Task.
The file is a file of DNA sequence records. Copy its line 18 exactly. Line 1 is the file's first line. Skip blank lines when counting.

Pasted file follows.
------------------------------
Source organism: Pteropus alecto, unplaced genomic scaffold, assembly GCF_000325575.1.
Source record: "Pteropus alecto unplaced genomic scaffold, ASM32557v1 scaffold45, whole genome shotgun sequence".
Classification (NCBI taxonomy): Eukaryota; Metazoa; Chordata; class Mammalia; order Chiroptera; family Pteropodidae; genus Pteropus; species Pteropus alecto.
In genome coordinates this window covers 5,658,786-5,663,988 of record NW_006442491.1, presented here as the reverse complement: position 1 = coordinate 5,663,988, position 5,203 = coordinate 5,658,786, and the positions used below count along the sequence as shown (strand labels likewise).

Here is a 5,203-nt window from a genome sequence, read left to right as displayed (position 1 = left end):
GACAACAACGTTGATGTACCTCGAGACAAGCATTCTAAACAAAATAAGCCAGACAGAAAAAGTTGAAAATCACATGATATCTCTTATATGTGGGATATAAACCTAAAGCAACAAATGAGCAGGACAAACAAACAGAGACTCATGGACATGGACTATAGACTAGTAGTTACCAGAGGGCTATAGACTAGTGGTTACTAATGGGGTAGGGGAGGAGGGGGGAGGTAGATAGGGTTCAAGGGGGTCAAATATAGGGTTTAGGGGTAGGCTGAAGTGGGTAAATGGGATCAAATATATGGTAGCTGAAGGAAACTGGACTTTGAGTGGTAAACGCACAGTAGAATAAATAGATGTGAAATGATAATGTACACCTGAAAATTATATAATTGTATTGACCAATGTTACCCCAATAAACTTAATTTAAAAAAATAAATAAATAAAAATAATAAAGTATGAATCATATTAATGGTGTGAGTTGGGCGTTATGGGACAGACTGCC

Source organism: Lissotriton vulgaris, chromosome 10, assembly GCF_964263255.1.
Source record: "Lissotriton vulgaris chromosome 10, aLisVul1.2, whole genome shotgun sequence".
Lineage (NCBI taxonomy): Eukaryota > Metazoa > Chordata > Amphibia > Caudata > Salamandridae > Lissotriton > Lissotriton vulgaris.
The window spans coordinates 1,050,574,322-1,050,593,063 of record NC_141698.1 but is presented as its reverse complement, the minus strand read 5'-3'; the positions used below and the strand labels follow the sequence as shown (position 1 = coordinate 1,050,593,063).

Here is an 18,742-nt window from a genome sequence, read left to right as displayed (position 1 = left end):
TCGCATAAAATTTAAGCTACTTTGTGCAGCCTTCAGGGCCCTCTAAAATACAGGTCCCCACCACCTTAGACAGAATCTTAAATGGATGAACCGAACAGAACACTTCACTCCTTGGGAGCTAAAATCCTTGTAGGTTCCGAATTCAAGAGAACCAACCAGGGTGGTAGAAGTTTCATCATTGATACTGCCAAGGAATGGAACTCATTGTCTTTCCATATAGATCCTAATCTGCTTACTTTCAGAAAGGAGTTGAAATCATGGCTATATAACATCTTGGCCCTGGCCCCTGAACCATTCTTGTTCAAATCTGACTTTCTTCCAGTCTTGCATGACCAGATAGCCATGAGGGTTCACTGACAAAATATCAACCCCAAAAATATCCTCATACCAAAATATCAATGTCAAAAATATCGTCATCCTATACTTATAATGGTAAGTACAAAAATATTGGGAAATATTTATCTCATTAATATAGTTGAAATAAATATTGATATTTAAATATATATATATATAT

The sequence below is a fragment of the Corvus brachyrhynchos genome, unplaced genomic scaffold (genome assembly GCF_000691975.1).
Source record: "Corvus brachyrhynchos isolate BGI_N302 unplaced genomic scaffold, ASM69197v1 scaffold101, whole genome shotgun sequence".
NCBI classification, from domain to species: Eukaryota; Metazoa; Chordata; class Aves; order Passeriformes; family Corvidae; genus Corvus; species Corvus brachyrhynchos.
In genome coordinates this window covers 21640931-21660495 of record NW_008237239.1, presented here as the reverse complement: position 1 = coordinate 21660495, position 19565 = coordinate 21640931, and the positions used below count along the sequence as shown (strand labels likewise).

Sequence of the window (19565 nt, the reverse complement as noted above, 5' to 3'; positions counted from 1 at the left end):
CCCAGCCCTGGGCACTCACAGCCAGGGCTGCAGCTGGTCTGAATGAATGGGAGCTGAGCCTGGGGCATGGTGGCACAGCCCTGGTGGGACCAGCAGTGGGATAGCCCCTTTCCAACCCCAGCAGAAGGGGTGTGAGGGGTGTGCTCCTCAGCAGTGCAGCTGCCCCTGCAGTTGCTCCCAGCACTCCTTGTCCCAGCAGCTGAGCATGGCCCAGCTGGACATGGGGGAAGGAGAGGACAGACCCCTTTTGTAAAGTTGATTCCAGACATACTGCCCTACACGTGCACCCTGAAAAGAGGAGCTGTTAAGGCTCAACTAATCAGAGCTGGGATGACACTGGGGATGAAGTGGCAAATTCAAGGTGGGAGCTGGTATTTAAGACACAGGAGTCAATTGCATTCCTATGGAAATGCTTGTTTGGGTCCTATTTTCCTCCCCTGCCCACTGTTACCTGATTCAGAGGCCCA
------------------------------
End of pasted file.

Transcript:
CCCAGCCCTGGGCACTCACAGCCAGGGCTGCAGCTGGTCTGAATGAATGGGAGCTGAGCCTGGGGCATGGTGGCACAGCCCTGGTGGGACCAGCAGTGGGATAGCCCCTTTCCAACCCCAGCAGAAGGGGTGTGAGGGGTGTGCTCCTCAGCAGTGCAGCTGCCCCTGCAGTTGCTCCCAGCACTCCTTGTCCCAGCAGCTGAGCATGGCCCAGCTGGACATGGGGGAAGGAGAGGACAGACCCCTTTTGTAAAGTTGATTCCAGACATACTGCCCTACACGTGCACCCTGAAAAGAGGAGCTGTTAAGGCTCAACTAATCAGAGCTGGGATGACACTGGGGATGAAGTGGCAAATTCAAGGTGGGAGCTGGTATTTAAGACACAGGAGTCAATTGCATTCCTATGGAAATGCTTGTTTGGGTCCTATTTTCCTCCCCTGCCCACTGTTACCTGATTCAGAGGCCCA